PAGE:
NASA Goddard as a means to launch
into my research.”
Aaron Reuben works for the IUCN Global
Forest and Climate Change Programme
in D.C., designing science and knowledge sharing programs to support the
burgeoning global landscape restoration
Ryan Sarsfield writes: “I live in
Washington, D.C., and work at the
National Wildlife Federation on tropical
deforestation and agriculture, focusing
on cattle and soy in Brazil. I’ve been
traveling all the time and have had
good luck catching up with F&ESers
just about everywhere.”
canopy JI fall 2014
Emily Schosid is living in the mountains
of Blacksburg, Va., serving as the Campus
Sustainability Planner for Virginia Tech.
Six months ago, she adopted a silly puppy
named Banjo. Emily and Banjo have
been going on many adventures on the
Appalachian Trail, road tripping across
America, and educating students about
Lauren Sparandara writes: “I have been
traveling a lot for work with Google these
days! Most recently: Oslo, Paris, London,
Tokyo, and Seoul! During my travels I am
meeting with our facility managers to
help form and implement sustainability
strategies. In late October I am headed to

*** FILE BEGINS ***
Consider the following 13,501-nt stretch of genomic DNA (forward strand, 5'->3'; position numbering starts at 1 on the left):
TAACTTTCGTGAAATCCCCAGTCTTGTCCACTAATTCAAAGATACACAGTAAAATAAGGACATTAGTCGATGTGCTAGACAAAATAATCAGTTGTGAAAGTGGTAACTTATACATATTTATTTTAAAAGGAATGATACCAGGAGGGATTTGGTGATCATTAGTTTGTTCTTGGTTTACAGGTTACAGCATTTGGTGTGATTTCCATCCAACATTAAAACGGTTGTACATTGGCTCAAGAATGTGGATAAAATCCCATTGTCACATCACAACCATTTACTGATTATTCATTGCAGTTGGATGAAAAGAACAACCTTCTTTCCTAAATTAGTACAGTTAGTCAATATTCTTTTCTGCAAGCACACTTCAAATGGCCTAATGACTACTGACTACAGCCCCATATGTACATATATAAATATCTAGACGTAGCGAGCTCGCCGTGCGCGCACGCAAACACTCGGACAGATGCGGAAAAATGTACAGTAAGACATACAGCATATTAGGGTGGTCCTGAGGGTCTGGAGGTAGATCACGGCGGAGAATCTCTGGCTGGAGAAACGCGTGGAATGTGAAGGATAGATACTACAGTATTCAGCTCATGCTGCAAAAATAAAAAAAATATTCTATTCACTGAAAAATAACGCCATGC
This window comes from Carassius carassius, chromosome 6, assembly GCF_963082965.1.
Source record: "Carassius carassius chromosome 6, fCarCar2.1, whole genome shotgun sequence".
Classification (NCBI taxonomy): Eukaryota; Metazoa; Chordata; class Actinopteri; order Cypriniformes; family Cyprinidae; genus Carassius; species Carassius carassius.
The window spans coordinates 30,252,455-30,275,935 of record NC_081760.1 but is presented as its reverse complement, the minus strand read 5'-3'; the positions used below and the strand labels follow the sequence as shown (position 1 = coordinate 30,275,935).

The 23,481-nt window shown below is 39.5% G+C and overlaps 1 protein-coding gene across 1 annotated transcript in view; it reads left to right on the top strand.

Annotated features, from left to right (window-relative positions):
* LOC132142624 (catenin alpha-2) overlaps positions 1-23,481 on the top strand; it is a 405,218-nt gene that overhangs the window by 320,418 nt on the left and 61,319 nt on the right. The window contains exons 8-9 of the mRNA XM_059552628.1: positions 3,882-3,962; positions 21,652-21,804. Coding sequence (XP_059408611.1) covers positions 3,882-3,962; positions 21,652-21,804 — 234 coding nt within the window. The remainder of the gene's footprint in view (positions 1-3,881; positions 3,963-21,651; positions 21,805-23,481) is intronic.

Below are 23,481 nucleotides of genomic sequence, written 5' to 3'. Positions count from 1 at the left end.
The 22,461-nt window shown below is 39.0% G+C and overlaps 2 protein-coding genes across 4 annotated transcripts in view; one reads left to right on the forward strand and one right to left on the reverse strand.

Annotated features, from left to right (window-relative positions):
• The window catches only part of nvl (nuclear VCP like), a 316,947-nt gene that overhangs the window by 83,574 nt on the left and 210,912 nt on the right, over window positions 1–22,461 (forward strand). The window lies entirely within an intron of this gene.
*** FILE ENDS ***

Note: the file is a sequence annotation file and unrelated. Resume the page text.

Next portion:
Greenbuild in New Orleans. Hope to see
other F&ESers there!”
Pablo Torres writes: “I completed my first
Ironman triathlon (2.4-mile swim, 112-mile
bike, and marathon) in Louisville, Ky., this
past August, one of my greatest accomplishments. As for work, I am a consultant
for the Clean Technology Fund of the
Climate Investment Funds, housed at
the World Bank.”
Lily Zeng writes: “I’m still at F&ES doing
my Ph.D., and I’m leaving for China for a
year of fieldwork in about a month.”
Class Secretaries
Judith Ament
[email protected]
Adedana Ashebir
[email protected]
Rebecca de Sa
[email protected]
Laura Johnson
[email protected]
Victoria Lockhart
[email protected]
Judith Ament writes: "I just finished a
safari ranger course at Shamwari Game
Reserve in South Africa. Absolutely loved
the bush, but I’m also happy to be back
in Cape Town starting a new job as
Programme Manager for the Protected
Areas Research Group at the University
of Cape Town. I’m looking forward to
fieldwork in the National Parks and the